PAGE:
25nm NAND Is Here
IM Flash Technologies is a joint venture between Intel and Micron that is targeted for producing NAND flash memory. With a focus on research and development, IMFT has doubled NAND density approximately every 18 months. In 2006, they started production with a 50nm process, then moved to a 40nm process in 2008. This co-development inevitably lead to smaller, more affordable NAND flash-based products featuring higher capacities, much like we have witnessed in the SSD market and with USB flash drives over the past couple of years. February 1, 2010 will mark the official announcement of IMFT's 25 nanometer NAND technology--a major advancement for the company. Intel and Micron now lay claim to the smallest production ready semiconductor process technology in the world. The companies describe their collective efforts as such...
“To lead the entire semiconductor industry with the most advanced process technology is a phenomenal feat for Intel and Micron, and we look forward to further pushing the scaling limits,” said Brian Shirley, vice president of Micron’s memory group. “This production technology will enable significant benefits to our customers through higher density media solutions.”
“Through our continued investment in IMFT, we’re delivering leadership technology and manufacturing that enable the most cost-effective and reliable NAND memory,” said Tom Rampone, vice president and general manager, Intel NAND Solutions Group. “This will help speed the adoption of solid-state drive solutions for computing.”
We also have a bit of video from the actual briefing on IMFT's new 25nm technology, as it was being given. In the video above, you can hear Intel VP Tom Rampone and Micron VP Brian Shirley talk about 25nm process technology and its features and benefits.
25nm WaferSo what does this mean for consumers? Basically, the shrink to 25nm reduces the dies size of the NAND flash chips, which enables higher densities, and hence the chip count within products can be reduced by up to 50% when compared to the previous process generation. It allows for smaller, yet higher density designs at lower costs. For example, a particular SSD may be able to be produced using only 16 chips versus 32. Solid State Drives will feature larger maximum capacities while prices of current options will be driven further down. We were told to expect performance to be on par with 34nm products, though there are the obvious intrinsic benefits of a die geometry shrink from a performance standpoint.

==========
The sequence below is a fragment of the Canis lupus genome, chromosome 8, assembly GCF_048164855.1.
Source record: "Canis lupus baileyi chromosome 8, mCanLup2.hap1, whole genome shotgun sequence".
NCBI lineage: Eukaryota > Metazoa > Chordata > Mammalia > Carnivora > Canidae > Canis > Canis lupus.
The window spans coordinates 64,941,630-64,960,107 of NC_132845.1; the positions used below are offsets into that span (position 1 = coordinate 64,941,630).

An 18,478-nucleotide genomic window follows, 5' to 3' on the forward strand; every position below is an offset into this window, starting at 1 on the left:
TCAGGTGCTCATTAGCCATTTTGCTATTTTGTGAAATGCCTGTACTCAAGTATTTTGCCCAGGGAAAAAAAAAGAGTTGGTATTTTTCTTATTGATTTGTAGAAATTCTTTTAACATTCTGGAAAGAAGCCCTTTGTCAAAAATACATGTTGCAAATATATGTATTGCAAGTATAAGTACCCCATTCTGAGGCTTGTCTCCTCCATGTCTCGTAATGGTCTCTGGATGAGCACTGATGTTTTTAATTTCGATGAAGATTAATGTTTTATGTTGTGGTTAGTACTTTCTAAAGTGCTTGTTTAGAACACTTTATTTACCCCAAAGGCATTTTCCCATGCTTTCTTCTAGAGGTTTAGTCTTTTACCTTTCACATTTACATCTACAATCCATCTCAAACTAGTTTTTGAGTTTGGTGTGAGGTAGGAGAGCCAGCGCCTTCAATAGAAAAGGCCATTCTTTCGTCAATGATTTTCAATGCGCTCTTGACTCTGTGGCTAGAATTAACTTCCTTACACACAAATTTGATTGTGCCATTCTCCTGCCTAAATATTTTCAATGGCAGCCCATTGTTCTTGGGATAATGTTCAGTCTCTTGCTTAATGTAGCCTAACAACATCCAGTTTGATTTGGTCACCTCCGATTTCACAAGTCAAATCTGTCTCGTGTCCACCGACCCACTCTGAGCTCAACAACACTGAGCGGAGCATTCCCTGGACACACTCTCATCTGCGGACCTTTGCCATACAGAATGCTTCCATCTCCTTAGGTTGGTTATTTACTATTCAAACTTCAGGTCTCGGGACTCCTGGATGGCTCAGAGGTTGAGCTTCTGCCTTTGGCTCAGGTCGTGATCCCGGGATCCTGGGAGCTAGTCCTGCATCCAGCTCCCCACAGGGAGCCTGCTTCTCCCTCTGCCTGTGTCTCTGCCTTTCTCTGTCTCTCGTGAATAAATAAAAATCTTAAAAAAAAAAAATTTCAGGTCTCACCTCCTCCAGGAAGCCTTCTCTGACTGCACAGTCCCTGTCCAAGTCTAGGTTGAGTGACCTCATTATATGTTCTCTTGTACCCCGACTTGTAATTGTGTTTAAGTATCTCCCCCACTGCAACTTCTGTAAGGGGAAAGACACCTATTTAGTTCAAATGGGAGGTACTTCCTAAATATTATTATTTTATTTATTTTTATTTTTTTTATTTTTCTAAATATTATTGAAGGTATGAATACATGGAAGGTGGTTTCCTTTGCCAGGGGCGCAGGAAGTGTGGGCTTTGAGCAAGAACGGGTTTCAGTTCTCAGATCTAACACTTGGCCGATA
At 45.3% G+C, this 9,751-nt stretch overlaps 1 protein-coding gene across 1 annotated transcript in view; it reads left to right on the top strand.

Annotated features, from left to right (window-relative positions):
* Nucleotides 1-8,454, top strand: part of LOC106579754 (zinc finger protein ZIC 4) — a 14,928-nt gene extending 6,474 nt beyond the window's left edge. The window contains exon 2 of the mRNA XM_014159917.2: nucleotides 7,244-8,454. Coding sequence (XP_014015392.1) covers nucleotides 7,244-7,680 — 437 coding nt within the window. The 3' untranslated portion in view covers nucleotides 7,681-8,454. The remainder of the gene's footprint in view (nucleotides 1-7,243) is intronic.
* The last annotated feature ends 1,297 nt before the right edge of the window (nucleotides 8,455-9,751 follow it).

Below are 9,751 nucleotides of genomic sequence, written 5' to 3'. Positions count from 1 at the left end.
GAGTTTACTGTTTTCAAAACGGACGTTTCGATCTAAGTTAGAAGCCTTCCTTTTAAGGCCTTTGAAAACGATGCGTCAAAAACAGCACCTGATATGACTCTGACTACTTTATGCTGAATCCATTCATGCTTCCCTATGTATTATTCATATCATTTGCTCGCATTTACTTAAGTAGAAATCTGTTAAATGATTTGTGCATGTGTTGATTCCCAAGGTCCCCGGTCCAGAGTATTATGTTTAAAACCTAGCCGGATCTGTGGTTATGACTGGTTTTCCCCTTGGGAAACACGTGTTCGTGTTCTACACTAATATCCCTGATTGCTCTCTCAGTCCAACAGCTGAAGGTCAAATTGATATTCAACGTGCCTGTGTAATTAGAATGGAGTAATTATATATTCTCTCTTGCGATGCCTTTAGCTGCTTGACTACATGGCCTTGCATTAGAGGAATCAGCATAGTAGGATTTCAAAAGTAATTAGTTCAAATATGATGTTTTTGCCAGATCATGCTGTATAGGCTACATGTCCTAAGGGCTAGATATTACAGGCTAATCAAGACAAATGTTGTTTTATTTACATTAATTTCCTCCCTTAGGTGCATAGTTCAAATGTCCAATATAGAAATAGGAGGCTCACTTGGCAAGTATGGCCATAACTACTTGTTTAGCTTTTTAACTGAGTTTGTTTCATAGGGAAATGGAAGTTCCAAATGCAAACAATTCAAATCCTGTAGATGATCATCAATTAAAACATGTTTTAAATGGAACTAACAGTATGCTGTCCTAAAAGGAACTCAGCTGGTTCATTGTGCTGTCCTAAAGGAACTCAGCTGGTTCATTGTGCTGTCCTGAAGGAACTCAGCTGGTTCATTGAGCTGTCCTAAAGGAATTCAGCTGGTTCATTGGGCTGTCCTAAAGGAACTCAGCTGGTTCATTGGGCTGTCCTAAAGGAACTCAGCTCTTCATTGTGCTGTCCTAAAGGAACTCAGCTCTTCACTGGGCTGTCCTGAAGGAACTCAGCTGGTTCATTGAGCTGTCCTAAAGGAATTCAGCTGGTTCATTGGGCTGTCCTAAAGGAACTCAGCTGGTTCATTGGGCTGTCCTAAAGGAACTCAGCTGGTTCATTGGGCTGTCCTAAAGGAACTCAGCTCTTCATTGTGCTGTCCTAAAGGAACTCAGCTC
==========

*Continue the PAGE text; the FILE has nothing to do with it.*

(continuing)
8GB MLC NAND Device - 167mm²
Of course, there will be a number of products based on this technology over time. The first one will be the industry's first monolithic 8GB NAND device. At a die size of 167mm², it is twice the capacity of their highest density 34nm part in roughly the same footprint. It is small enough to fit through the hole in the middle of a compact disc, but is able to store more than 10 times the data capacity of a CD. In roughly the same real estate, SSD makers will now be able to provide double the capacity as the previous generation.
IMFT is on track to begin production of this device and expects to start shipping in the second quarter of this year. Consumers can expect products featuring 25nm flash memory towards the end of 2010.
Micron and Intel are also supporters of the Open NAND Flash Interface (ONFI). ONFI is a consortium of tech companies working to develop open standards for NAND memory and supporting devices. The formation of the group was initially announced at the Intel Developer Forum in 2006 and began the effort to standardize the low level interface to NAND flash chips that are on the market today. One of the main motivations for this is to make it easier to switch between chips from different manufacturers, which allows faster development of NAND-based products and lower prices through broader competition among manufacturers. Besides Intel and Micron, the ONFI consortium is led by several prominent manufactures of NAND such as Hynix, SanDisk, and Sony.
The 8GB NAND device shown above supports the ONFI 2.2 interface standard, delivering up to 200MB/s of throughput bandwidth. Both Intel and Micron have been pleased with it and feel it is very much in tune to what they have driven in the DRAM world, using standard synchronous interfaces to increase speed. This is critical when SSD manufacturers rely on high speed communication between chips.